Renewables

Battery fever grips Greece with firms launching hundreds of projects

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Photo: Akela999 on Pixabay

Published

January 9, 2023

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Published:

January 9, 2023

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A large number of domestic and foreign companies are interested in building energy storage facilities in Greece using battery technology.

On a daily basis, the Regulatory Authority for Energy (RAE) receives applications for permits concerning battery storage plants, which range from a few megawatts to hundreds of megawatts. In total, applications to RAE reached 1.6 GW during October’s licensing cycle. This is on top of projects with 23.5 GW in total that were already submitted by over 300 companies.

The new National Energy and Climate Plan (NECP) is expected to target over 3 GW of storage to be installed by the end of the decade, so the race is on to acquire permits, while the market still awaits the new regulatory framework for storage, as well as specialized auctions that are expected to begin at the end of the first quarter.

Germany-based Voltstorage has acquired permits from RAE for three plants totaling 150 MW in operating power. The projects are expected to be installed in the provinces of Western Macedonia, Central Greece, and Eastern Macedonia and Thrace. It should be noted that Voltstorage, apart from batteries, is also developing a potentially groundbreaking new long-duration storage technology using iron salt. The goal is to provide low-cost solutions similar to pumped hydropower for the grid.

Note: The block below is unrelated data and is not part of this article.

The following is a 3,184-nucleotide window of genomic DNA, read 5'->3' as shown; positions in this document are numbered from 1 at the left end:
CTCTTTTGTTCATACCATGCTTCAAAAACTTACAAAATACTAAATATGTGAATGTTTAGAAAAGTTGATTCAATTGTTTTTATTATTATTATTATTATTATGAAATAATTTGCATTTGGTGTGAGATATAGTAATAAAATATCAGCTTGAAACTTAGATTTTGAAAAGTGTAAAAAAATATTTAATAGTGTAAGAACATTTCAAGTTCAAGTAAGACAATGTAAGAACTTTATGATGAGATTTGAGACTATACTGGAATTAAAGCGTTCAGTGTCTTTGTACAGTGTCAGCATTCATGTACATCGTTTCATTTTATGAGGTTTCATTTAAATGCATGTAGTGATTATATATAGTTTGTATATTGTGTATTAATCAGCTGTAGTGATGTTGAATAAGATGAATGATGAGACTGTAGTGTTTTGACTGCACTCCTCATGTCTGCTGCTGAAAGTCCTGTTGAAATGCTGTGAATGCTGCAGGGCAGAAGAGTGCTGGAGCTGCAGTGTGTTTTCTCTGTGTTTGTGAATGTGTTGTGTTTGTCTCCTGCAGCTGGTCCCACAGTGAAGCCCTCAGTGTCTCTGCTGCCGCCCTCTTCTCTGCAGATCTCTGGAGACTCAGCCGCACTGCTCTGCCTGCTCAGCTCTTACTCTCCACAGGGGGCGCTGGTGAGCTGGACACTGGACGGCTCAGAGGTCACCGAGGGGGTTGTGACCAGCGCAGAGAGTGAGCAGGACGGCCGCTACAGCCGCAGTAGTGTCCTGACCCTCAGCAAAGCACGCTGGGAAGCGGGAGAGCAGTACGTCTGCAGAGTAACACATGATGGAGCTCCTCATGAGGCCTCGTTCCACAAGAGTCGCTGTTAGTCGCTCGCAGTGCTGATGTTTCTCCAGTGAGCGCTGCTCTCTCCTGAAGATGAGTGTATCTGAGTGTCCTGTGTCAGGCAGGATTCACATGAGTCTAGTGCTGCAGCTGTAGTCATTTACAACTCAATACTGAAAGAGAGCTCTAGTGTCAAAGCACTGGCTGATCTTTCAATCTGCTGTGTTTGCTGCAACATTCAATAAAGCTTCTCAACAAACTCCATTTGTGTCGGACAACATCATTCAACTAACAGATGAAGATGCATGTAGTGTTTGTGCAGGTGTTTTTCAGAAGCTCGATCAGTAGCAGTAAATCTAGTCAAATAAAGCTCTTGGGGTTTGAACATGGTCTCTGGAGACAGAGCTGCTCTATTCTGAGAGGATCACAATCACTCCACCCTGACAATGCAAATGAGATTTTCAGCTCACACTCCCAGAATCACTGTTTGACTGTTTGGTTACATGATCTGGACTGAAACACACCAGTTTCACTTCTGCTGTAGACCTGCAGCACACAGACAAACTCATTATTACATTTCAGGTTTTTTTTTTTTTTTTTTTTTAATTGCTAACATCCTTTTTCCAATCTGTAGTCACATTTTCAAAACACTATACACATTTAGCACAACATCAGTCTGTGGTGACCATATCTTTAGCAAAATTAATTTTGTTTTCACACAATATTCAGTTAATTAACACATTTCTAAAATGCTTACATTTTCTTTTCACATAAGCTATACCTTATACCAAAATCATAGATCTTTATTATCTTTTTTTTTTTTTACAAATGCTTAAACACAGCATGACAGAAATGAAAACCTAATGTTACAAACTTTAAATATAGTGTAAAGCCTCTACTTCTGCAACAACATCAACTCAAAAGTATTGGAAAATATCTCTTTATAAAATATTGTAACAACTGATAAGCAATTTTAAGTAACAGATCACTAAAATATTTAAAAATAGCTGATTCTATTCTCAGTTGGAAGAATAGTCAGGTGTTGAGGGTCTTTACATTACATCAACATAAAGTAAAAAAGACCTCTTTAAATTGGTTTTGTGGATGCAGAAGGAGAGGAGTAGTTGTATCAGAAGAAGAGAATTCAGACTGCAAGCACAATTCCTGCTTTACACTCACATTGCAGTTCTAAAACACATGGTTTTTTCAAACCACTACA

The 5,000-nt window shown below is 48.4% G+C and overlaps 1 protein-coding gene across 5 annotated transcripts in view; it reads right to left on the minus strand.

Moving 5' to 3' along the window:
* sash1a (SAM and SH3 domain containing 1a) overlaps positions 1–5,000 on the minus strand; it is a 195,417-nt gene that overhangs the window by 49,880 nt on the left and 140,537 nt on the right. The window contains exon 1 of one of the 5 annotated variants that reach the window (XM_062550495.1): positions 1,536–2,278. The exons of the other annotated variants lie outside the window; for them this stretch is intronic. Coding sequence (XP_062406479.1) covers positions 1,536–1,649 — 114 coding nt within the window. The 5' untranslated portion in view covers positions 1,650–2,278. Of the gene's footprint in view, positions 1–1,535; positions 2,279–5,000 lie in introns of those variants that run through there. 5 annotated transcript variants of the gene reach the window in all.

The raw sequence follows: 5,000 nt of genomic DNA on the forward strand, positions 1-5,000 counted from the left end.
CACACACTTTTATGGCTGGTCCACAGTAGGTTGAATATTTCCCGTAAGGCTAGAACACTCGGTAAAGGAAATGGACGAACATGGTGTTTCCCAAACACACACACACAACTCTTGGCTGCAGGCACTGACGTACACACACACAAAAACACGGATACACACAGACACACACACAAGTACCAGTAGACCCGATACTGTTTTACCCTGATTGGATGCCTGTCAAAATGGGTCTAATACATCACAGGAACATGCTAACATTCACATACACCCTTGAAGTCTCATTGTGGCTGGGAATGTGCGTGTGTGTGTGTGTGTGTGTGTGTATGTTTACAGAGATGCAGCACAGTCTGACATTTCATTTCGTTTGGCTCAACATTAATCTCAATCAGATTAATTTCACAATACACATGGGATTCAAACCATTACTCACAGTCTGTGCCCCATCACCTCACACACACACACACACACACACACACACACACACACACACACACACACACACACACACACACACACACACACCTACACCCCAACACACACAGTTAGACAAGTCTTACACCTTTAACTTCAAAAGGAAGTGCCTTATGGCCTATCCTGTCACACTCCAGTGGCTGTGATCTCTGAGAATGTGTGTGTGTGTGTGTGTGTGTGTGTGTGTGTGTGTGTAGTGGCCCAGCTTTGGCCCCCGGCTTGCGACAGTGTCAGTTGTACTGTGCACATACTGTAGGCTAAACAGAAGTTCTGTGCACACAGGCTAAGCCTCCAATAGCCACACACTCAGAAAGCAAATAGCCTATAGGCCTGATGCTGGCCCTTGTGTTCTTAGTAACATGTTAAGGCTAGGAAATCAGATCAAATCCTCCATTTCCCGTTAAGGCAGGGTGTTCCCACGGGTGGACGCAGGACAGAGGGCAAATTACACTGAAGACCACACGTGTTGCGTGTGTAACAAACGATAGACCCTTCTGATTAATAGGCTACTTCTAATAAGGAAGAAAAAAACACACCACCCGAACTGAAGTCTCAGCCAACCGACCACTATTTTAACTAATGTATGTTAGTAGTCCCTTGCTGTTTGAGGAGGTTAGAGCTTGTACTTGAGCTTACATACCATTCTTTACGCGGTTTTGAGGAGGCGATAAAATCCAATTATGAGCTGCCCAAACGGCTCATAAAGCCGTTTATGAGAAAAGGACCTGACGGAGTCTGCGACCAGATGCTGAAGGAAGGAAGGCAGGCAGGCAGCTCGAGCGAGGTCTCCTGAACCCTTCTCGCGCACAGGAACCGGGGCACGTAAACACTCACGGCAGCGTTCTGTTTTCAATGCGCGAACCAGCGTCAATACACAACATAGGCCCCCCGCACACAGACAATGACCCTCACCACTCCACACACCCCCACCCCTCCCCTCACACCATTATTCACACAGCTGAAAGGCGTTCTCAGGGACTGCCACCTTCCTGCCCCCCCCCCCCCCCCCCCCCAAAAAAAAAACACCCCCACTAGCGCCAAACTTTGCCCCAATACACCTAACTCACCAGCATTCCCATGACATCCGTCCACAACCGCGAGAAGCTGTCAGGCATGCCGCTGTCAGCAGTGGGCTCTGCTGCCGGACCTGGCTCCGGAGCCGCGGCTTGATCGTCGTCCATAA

Public Power Corp. (PPC) has also set its sight on storage and recently received a permit for a 100 MW project in Ptolemaida in Western Macedonia.

Other companies include Magna Victoria, Melven, Mars BESS and MS Komotini, which have already received permits for a combined 400 MW of battery capacity in various large projects. MS Komotini is one of seven subsidiaries of Motor Oil that have submitted applications for over 300 MW of storage. The Greek oil refiner has announced EUR 4 billion in investments to support its transition to climate neutrality, with a heavy focus on storage and renewables.

All these groups now await a ministerial decree that would allow the Independent Power Transmission Operator (IPTO) to provide connection terms.

Companies race to include batteries in renewable projects

Apart from standalone battery projects, companies are very keen to include batteries in existing renewable energy investments to acquire priority in their connection terms. According to the most recent decree, issued in 2022, if a renewable energy project has battery storage, it gains two steps in the priority ladder. The Ministry of Environment and Energy has specified a maximum power capacity limit of 250 MW of storage for each plant. So far, renewable energy permits for 1.38 GW in total have been modified to include batteries.

Enel Green Power: We invest in storage despite delays in the regulatory framework

Enel Green Power is another large company that has already included batteries in two renewable energy projects in Larissa – 83.7 MW and 50 MW. “Although Greece did not take timely steps and the regulatory framework is delayed, we are proceeding with innovative investments in storage,” according to its head for Europe Aristotelis Handavas.

Developments in the battery storage segment also extend to other fields. Aurora Energy Research plans to launch a digital platform in February that would inform investors about the cost of storage and the economics of batteries in the Greek market.

In neighboring Turkey, the introduction of a rule favoring storage projects that are paired with a matching wind or solar power capacity has prompted an overwhelming response from investors.

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